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February 1, 2015 / 12 Shevat, 5775
 
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The Ball Over The Wall

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Mr. Marx was relaxing in his garden Sunday afternoon, savoring the remaining days of sunshine. At least he was trying to relax. From over the wall of his garden came the steady thump, thump and shouting of the local teenage boys playing basketball in the neighbor’s back yard.

Mr. Marx didn’t mind their playing ball, though the noise was disrupting to his “quiet” relaxation. However, he very much minded the frequent balls that made their way over the wall into his garden. The many failed attempts at three-point shots were a particularly sore issue.

Sometimes, the ball would land in Mr. Marx’s lap while he sat reading in the sun. Occasionally, it would land on a flowerpot or toy and break it.

At first, the boys would simply climb over the wall the retrieve their ball. “Excuse me,” they would say as they popped over the wall and landed in the Marxes’ garden. “I just have to get the ball…”

In the summer this had been non-stop. Mr. Marx finally put his foot down about this, especially since he liked to sit in his garden dressed casually. “If you need the ball, you come around the front and ask for it like a mensch,” he insisted.

Sometimes the boys wouldn’t bother and would continue playing with another ball, until it, too, made its way into Mr. Marx’s property.

Mr. Marx tried talking to the neighbor. “Could you get your kids to play elsewhere?” he said. “It’s annoying to us.” The neighbor apologized, but wasn’t particularly cooperative about stopping the boys.

Today, as Mr. Marx lay there with his eyes closed, enjoying the warmth, another ball flew over and landed right by his head.

“I’ve had enough of this!” Mr. Marx leaped up. He marched inside and got dressed. “I’m warning them that the next time the ball comes over the wall, they’re not getting it back!” he said to his wife. “I’ve told them over and over again to stop playing ball like this. They just don’t listen, and their parents don’t do anything about it.”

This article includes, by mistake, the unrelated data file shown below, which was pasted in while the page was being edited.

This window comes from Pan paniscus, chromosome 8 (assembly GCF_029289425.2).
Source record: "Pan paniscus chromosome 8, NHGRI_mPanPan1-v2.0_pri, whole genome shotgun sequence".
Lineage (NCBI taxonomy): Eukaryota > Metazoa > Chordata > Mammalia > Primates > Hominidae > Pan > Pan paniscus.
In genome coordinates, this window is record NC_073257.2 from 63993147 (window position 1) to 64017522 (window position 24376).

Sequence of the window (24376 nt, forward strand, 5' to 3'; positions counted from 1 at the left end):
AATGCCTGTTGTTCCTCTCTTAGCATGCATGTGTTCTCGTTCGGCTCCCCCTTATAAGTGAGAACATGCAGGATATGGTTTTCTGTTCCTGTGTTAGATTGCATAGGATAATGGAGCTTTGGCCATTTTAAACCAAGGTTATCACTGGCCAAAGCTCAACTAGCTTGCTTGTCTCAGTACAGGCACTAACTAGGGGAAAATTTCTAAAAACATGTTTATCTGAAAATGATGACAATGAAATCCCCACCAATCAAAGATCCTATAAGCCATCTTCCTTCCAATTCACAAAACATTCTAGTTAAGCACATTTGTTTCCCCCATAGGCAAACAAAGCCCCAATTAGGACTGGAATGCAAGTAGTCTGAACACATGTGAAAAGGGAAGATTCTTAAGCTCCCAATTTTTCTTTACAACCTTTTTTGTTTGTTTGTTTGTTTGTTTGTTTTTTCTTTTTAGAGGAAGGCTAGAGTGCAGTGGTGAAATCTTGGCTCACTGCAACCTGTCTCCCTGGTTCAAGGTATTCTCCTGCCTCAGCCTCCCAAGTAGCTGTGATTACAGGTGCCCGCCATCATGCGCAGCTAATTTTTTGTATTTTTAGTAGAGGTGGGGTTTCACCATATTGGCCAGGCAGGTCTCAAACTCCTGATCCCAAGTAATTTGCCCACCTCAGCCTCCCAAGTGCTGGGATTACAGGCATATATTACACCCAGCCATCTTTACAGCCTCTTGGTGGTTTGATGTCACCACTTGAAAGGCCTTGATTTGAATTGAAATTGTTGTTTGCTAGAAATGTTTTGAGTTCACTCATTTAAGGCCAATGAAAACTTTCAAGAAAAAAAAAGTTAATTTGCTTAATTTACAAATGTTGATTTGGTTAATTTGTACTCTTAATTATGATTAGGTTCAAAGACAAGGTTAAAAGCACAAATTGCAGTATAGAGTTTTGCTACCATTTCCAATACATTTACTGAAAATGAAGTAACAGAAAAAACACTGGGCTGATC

“I agree the neighbors are not acting properly,” said his wife, “but I’m not sure you’re allowed to do that. It is their ball.”

“Well, then what can I do?” asked Mr. Marx. “This is becoming crazy.”

“I don’t know,” replied his wife. “How about speaking with Rabbi Dayan,” she suggested. “Ask him if you can do this. Maybe you can even stop them from playing or require them to build a fence.”

Mr. Marx met with Rabbi Dayan and explained his predicament. “What can I do to alleviate this problem?” he asked. “Do I have a legal right to demand that the boys stop playing ball?”

“A person can restrain his neighbor from doing activities that damage, are a major nuisance, or to which he is particularly sensitive,” explained Rabbi Dayan. “However, ball playing does not seem to fall into these categories, even if the ball makes its way over the wall numerous times.” (C.M. 155:35-41)

“What about requiring the neighbor to construct a tall fence?” asked Mr. Marx.

“If the ball typically causes damage, it is possible to require them to do so, since a person has to take precautions not to damage another,” said Rabbi Dayan. (155:34) “However, if the ball rarely damages and the issue is primarily one of nuisance, it is not possible to require the neighbor to build a fence, although it would be proper from his end.”

“Can I threaten the boys to confiscate the ball if it falls into my garden?” asked Mr. Marx.

“You do not have a right to unilaterally confiscate the ball,” said Rabbi Dayan. “Although the ball is a nuisance to you, you cannot take it from them and have an obligation to return it, like any other lost item. In fact, the mitzvah of hashavas aveidah applies even if the person constantly loses the item a hundred times.” (267:2)

“What if I warn the parents also?” asked Mr. Marx

“If this is a recurrent issue, the parents could allow you, as an educational measure, not to return the ball,” answered Rabbi Dayan. “You can also insist that you will return the ball only to the parents.”

“What if the ball damages items in my yard?” asked Mr. Marx.

“In that case,” replied Rabbi Dayan, “you are allowed to withhold the ball until the damage is paid. This is true even nowadays that there are limitations on the beis din‘s ability to adjudicate cases of damage – torts.” (1:5)

“In any case, the boys do need to be more careful,” Rabbi Dayan concluded. “It is wrong to do something which disturbs the neighbor and is a lack of v’ahavta l’reiacha kamocha, Love your neighbor as yourself.”

Rabbi Meir Orlian is a faculty member of the Business Halacha Institute, headed by HaRav Chaim Kohn, a noted dayan. To receive BHI’s free newsletter, Business Weekly, send an e-mail to subscribe@businesshalacha.com. For questions regarding business halacha issues, or to bring a BHI lecturer to your business or shul, call the confidential hotline at 877-845-8455 or e-mail ask@businesshalacha.com.

About the Author: Rabbi Meir Orlian is a faculty member of the Business Halacha Institute, headed by HaRav Chaim Kohn, a noted dayan. To receive BHI’s free newsletter, Business Weekly, send an e-mail to subscribe@businesshalacha.com. For questions regarding business halacha issues, or to bring a BHI lecturer to your business or shul, call the confidential hotline at 877-845-8455 or e-mail ask@businesshalacha.com.


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